At Gahini hospital, trainees were presented with certificates to recognise their attendance at the training sessions. Five doctors adjudged to be competent at the end of the 5 days were given mesh to use in their hospitals. All the cases they perform will be documented for review when the team visits in 2015.

Chris Oppong presenting a certificate of attendance at a training session to one of the local doctors

Chris Oppong presenting a certificate of attendance at a training session to one of the local doctors

CLINICAL OUTCOME

A grand total of 166 operations were performed in all 4 hospitals.

A total of 132 cases of hernias and hydrocoeles were performed in all centres. 33 plastic surgery operations were performed at Remera Hospital.

Table 1

Table 1

CLINICAL OUTCOME

A grand total of 166 operations were performed in all 4 hospitals.

A total of 132 cases of hernias and hydrocoeles were performed in all centres. 33 plastic surgery operations were performed at Remera Hospital.

Table 2

Table 2

Change of policy.

Because of the complication in the 5 year old, it was decided at Gahini hospital to postpone surgery in all children under 9 until 2015 when hopefully a consultant anaesthetist would be part of the team.

MEDICAL EQUPIMENT DONATED

OH/LOH provided and donated a large amount of medical equipment to the various hospitals.

The total estimated cost of medical equipment was £39,000.

ACKNOWLEDGEMENTS

Ministry of Health

Our prime thanks go to God who is the provider of all goodness.

We would like to register our profound gratitude to the Minister of Health for the tremendous support the team has received. Our thanks also go to François Habiyaremye and all the other officials.

Medical Teams

It is appropriate to acknowledge and congratulate the effort of all the medical team for volunteering significant financial resources, annual leave and other resources to provide the people of Rwanda with such excellent medical care. All team members are motivated by a passion to care by employing their clinical skills to provide relief of suffering and transfer of their skills to the local healthcare stakeholders.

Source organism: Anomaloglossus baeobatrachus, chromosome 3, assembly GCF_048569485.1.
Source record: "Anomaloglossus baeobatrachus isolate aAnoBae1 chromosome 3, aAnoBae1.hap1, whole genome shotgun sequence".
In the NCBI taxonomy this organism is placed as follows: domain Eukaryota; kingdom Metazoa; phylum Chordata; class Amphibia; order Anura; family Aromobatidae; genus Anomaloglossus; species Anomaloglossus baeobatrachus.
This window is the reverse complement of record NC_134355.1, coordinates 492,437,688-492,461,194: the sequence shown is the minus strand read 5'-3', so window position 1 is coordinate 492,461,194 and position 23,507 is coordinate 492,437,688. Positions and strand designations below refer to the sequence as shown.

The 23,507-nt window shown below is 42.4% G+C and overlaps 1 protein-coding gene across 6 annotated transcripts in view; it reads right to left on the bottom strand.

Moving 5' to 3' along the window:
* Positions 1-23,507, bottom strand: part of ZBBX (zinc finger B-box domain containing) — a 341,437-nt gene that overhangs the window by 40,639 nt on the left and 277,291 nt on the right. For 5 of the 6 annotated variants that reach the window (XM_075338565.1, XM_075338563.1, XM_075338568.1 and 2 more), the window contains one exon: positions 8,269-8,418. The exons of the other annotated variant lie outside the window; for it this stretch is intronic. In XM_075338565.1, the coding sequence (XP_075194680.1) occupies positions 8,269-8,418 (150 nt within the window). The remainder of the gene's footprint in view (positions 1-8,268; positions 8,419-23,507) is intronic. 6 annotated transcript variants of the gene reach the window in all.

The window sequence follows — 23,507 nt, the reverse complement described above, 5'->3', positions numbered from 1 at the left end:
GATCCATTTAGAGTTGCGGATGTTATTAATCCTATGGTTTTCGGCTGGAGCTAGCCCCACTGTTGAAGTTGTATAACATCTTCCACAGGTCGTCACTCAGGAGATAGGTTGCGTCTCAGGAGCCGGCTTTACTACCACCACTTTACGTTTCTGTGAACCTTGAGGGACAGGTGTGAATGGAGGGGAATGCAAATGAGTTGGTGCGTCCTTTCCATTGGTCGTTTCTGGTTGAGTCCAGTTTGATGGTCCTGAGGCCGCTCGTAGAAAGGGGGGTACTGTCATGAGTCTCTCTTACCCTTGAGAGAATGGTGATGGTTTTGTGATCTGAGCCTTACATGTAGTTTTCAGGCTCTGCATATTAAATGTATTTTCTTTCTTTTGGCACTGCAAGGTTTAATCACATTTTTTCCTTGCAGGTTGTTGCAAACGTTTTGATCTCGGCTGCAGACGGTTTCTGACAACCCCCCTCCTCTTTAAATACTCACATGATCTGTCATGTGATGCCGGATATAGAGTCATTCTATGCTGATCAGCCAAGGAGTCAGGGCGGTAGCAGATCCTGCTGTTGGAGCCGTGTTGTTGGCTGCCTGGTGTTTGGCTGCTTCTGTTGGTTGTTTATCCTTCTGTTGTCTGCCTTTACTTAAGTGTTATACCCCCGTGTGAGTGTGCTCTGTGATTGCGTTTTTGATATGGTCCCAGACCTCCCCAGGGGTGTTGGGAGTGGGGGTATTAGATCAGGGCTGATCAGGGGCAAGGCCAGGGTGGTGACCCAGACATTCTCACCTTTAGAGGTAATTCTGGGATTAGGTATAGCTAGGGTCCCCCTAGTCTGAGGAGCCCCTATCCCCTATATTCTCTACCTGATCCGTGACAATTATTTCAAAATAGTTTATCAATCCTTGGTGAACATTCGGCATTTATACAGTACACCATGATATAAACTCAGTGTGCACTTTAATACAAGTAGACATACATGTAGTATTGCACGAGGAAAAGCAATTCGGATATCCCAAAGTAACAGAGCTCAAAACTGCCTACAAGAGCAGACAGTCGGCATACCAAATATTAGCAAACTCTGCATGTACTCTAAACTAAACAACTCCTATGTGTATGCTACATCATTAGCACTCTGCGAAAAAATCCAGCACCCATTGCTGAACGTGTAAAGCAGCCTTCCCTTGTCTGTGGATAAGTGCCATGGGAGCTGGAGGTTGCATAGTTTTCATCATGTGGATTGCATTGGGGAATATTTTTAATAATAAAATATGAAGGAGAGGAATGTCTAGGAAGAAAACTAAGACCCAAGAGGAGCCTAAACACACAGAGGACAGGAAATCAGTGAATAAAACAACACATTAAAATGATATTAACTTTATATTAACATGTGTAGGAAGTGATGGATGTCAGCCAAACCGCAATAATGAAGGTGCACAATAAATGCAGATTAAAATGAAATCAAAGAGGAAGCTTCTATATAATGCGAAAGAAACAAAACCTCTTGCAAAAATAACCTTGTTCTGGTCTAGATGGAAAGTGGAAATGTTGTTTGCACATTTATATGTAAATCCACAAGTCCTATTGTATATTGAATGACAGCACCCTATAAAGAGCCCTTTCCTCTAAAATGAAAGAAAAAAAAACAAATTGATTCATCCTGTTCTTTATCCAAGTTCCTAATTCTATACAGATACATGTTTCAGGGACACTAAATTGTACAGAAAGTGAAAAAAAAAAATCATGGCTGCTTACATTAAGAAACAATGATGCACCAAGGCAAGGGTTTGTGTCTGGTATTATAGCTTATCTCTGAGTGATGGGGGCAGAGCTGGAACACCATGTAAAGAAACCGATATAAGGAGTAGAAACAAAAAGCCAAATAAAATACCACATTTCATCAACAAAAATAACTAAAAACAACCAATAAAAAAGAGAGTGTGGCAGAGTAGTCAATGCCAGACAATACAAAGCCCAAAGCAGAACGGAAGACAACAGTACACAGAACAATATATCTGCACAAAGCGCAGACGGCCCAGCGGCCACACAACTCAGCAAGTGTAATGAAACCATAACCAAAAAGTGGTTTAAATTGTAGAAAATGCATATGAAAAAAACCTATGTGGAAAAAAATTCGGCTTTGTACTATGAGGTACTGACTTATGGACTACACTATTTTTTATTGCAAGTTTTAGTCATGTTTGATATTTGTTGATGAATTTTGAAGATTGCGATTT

The Medical Team would like to express sincere thanks to the following stakeholders.

Minister of Health
Ministry of Health officials
Rwanda Medical Council
All Medical Directors
Staff of all hospitals
The Head of the Presbyterian Church
Dr Esperance, Medical Director of Association of Presbyterian Hospitals

FUTURE PLANS

The OPERATION HERNIA/LEGACY OF HOPE MEDICAL MISSION will continue to cooperate with the RWANDA MINISTRY OF HEALTH to expand the coverage of our care. This will be clearly detailed in our Plan of Action for 2015.

CHRIS OPPONG, CHAIRMAN OPERATION HERNIA

REFERENCES
1. Beard JH, Oresanya LB, Akoko L, Mwanga A, Dicker RA, Harris HW
An estimation of inguinal hernia epidemiology adjusted for population age structure in Tanzania.
Hernia 2014: 18: 289-95

2. Beard JH, Oresanya LB, Ohene-Yeboah M, Dicker RA, Harris HW
Characterizing the global burden of surgical disease: a method to estimate inguinal hernia epidemiology in Ghana.
World J Surg 2013; 37: 498-503

3. Beard JH, Oppong FC
Epidemiology of Inguinal Hernias in Rwanda.
(To be published)

4. Shillcutt SD, Clarke MG, Kingsnorth AN
Cost-effectiveness of groin hernia surgery in the Western Region of Ghana.
Arch Surg 2010; 145: 954-61

Waiting in line

UK team in St Vincents hospital, Aliade, Nigeria – February 2014

Operation Hernia – St Vincent’s Aliade, Nigeria

February 1st- February 10th 2014

The time was not long since I first visited St Vincent’s Hospital, Aliade in Nigeria, September 2013 with the team from Operation Hernia.

February 2014 I was the leader and founder of the next mission.

Waiting in line

Waiting in line

The need of help is ongoing as the nr of people in need is very high in the region.

I had short time to prepare my team but I had the trust on the people I left behind, the operating theatre staff, Peter, Benjamin, Lawrence, Francis and Simon to be part of the team.

The news to go back was very welcome by everyone at St Vincent, Sisters of Nativity, Sister Helen and Sister Rose as well as Dr Austin Ella, who organized the preparation, in Nigeria.

In the attempt to organize my team, with a surgeon with Pediatric surgery experience, I met Mr. Ogedegbe, Consultant General, Breast and Pediatric Surgeon in London, who he is Nigerian, one more reason to approach him and ask if he was willing to join the team. After few weeks he gave me a positive answer.

Preparing the theatre

Preparing the theatre

Pre-op inguino-scrotal hernia

Pre-op inguino-scrotal hernia

The team was made of two Consultants Surgeons, Mr. Ogedegbe and I.

We were planning to use the local anesthetic cover.